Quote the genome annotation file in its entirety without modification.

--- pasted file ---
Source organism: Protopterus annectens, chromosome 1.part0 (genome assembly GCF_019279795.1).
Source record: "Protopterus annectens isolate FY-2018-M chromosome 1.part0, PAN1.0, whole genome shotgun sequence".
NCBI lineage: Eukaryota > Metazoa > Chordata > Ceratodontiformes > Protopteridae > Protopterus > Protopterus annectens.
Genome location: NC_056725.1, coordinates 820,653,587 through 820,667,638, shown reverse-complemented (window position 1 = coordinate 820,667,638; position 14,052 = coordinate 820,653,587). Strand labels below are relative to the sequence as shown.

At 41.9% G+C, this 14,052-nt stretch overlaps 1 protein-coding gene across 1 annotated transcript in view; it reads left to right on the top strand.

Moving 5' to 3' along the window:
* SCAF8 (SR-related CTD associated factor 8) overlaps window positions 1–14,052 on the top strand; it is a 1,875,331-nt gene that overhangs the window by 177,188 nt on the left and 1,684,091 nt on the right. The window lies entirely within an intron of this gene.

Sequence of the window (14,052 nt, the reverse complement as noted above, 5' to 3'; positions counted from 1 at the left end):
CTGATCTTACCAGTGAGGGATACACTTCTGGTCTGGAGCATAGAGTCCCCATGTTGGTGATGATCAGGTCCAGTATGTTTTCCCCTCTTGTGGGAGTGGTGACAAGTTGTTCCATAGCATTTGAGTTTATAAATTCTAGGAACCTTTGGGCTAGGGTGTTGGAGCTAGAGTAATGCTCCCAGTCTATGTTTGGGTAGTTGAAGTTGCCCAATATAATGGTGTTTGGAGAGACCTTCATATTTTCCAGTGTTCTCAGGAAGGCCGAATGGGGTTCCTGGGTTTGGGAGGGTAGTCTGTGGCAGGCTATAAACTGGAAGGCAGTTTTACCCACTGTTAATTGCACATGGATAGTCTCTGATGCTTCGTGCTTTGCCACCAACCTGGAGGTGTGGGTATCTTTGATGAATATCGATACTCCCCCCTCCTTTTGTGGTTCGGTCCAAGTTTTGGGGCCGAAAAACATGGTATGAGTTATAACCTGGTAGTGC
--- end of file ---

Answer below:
Source organism: Protopterus annectens, chromosome 1.part0 (genome assembly GCF_019279795.1).
Source record: "Protopterus annectens isolate FY-2018-M chromosome 1.part0, PAN1.0, whole genome shotgun sequence".
NCBI lineage: Eukaryota > Metazoa > Chordata > Ceratodontiformes > Protopteridae > Protopterus > Protopterus annectens.
Genome location: NC_056725.1, coordinates 820,653,587 through 820,667,638, shown reverse-complemented (window position 1 = coordinate 820,667,638; position 14,052 = coordinate 820,653,587). Strand labels below are relative to the sequence as shown.

At 41.9% G+C, this 14,052-nt stretch overlaps 1 protein-coding gene across 1 annotated transcript in view; it reads left to right on the top strand.

Moving 5' to 3' along the window:
* SCAF8 (SR-related CTD associated factor 8) overlaps window positions 1–14,052 on the top strand; it is a 1,875,331-nt gene that overhangs the window by 177,188 nt on the left and 1,684,091 nt on the right. The window lies entirely within an intron of this gene.

Sequence of the window (14,052 nt, the reverse complement as noted above, 5' to 3'; positions counted from 1 at the left end):
CTGATCTTACCAGTGAGGGATACACTTCTGGTCTGGAGCATAGAGTCCCCATGTTGGTGATGATCAGGTCCAGTATGTTTTCCCCTCTTGTGGGAGTGGTGACAAGTTGTTCCATAGCATTTGAGTTTATAAATTCTAGGAACCTTTGGGCTAGGGTGTTGGAGCTAGAGTAATGCTCCCAGTCTATGTTTGGGTAGTTGAAGTTGCCCAATATAATGGTGTTTGGAGAGACCTTCATATTTTCCAGTGTTCTCAGGAAGGCCGAATGGGGTTCCTGGGTTTGGGAGGGTAGTCTGTGGCAGGCTATAAACTGGAAGGCAGTTTTACCCACTGTTAATTGCACATGGATAGTCTCTGATGCTTCGTGCTTTGCCACCAACCTGGAGGTGTGGGTATCTTTGATGAATATCGATACTCCCCCCTCCTTTTGTGGTTCGGTCCAAGTTTTGGGGCCGAAAAACATGGTATGAGTTATAACCTGGTAGTGC